Who offers free website scanning services

Cookie checker: which cookies does my website set?

Since the GDPR came into force and some rulings by the European Court of Justice and the Federal Court of Justice, it has been clear that websites are generally only allowed to set cookies if they have the express consent (“opt-in”) of the user. A mere cookie notice ("We use cookies - OK") is not sufficient, and the option of subsequently removing the cookies ("opt-out") is not sufficient.

There are now a number of consent management tools with which it is relatively easy and without great technical effort to block cookies and to document and manage the decisions of the users (consent as well as rejection).

Nevertheless, it is important for the operator of a website to know which cookies (e.g. also by external services such as Google Analytics or YouTube) are set. And of course you need to know whether all cookies are really being reliably blocked before the users give their consent.

Maybe interesting too How high is the acceptance rate for cookies?

Limitations of the cookie checker

However, please note the following restrictions of the variants described here:

  • The statements made by all tools and checks only ever apply to the directly requested page - not necessarily for your entire website. Especially special pages that integrate external services (e.g. Google Maps or social widgets from Facebook) may try to set other cookies again.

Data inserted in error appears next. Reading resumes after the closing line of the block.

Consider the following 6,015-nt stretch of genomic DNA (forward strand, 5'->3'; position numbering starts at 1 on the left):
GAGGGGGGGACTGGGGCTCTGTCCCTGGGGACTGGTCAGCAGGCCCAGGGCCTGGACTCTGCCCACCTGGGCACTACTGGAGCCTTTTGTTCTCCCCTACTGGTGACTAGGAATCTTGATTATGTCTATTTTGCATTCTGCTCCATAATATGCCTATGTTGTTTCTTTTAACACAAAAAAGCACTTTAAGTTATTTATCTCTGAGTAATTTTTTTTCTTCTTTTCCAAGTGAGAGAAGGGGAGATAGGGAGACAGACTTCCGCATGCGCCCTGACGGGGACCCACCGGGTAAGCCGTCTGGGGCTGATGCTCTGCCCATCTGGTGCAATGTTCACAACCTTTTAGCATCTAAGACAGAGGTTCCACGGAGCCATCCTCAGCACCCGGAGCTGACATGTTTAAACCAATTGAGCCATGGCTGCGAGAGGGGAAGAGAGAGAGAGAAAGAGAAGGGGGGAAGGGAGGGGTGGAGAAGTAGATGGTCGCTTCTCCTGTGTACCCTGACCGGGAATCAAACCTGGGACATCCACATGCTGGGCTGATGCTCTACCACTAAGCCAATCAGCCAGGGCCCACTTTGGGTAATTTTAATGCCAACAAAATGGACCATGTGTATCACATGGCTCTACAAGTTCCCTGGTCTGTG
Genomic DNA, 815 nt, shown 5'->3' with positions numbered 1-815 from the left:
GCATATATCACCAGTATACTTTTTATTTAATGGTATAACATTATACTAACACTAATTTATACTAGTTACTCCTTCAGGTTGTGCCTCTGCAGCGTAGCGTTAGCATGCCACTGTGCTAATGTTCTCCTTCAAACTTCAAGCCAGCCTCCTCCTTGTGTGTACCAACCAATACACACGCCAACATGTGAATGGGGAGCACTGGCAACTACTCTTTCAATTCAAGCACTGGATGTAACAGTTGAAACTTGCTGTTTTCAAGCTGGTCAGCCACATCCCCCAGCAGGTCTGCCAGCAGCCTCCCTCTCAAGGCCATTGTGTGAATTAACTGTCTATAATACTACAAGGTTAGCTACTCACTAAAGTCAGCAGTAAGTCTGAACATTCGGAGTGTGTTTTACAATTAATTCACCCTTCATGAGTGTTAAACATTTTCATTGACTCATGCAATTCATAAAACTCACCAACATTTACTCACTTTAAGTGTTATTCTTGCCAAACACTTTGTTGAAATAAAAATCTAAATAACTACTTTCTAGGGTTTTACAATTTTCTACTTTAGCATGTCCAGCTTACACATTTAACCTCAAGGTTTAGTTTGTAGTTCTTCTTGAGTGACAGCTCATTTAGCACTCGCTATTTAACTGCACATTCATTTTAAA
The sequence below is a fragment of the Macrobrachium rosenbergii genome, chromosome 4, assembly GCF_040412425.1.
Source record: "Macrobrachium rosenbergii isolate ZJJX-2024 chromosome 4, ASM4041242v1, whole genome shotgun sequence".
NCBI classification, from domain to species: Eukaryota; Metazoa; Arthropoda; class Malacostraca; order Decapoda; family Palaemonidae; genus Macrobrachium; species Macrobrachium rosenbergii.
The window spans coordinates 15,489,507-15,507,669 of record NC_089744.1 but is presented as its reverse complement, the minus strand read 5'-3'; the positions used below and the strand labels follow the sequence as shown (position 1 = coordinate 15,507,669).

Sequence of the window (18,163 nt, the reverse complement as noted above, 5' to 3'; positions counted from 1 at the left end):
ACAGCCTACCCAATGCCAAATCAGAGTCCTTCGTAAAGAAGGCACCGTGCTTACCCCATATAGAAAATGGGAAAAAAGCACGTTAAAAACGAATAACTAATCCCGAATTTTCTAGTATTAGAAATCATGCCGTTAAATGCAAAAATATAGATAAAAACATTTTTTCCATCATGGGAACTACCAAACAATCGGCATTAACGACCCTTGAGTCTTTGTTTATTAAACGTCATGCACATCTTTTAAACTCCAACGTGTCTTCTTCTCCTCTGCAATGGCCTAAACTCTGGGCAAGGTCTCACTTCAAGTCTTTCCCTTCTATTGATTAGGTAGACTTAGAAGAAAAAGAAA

• The tools are not a substitute for reliable technical and legal advice. The result of the analyzes can be or be ambiguous - for example, it is definitely a matter of interpretation which cookies are exactly essential or technically necessary.

In any case, take this as an indication of what still needs to be done. Let experts check it again - technically and legally!

You can use these tools to check cookies

There are individual free tools that you can use to check whether your site is already setting cookies before users give their consent - and which ones.

Cookiemetrix

After entering a URL (up to ten entries can be made per day free of charge), the cookie checker tool Cookiemetrix first provides a rough assessment based on a traffic light system, which is divided into three central criteria:

  • Banners Found: Is there a cookie banner and does it make a full impression?
  • Third-party domains: If cookies or scripts from other domains are integrated (typically YouTube, Facebook, etc.)
  • Stored Cookies: Are cookies set (before an explicit consent, which of course the bot sent by Cookiemetrix does not give)?

Depending on how well the page scores in these criteria, the traffic light is green, yellow / orange or red.

Below a very short overall assessment, there is further information in four tabs that specify the details of the traffic lights more precisely: which cookies were found etc.

Cookieserve

At Cookieserve, access is somewhat more technical and limited to the core competence of cookies. For a specific URL, the page essentially only displays which cookies are specifically set and which information is available about these cookies.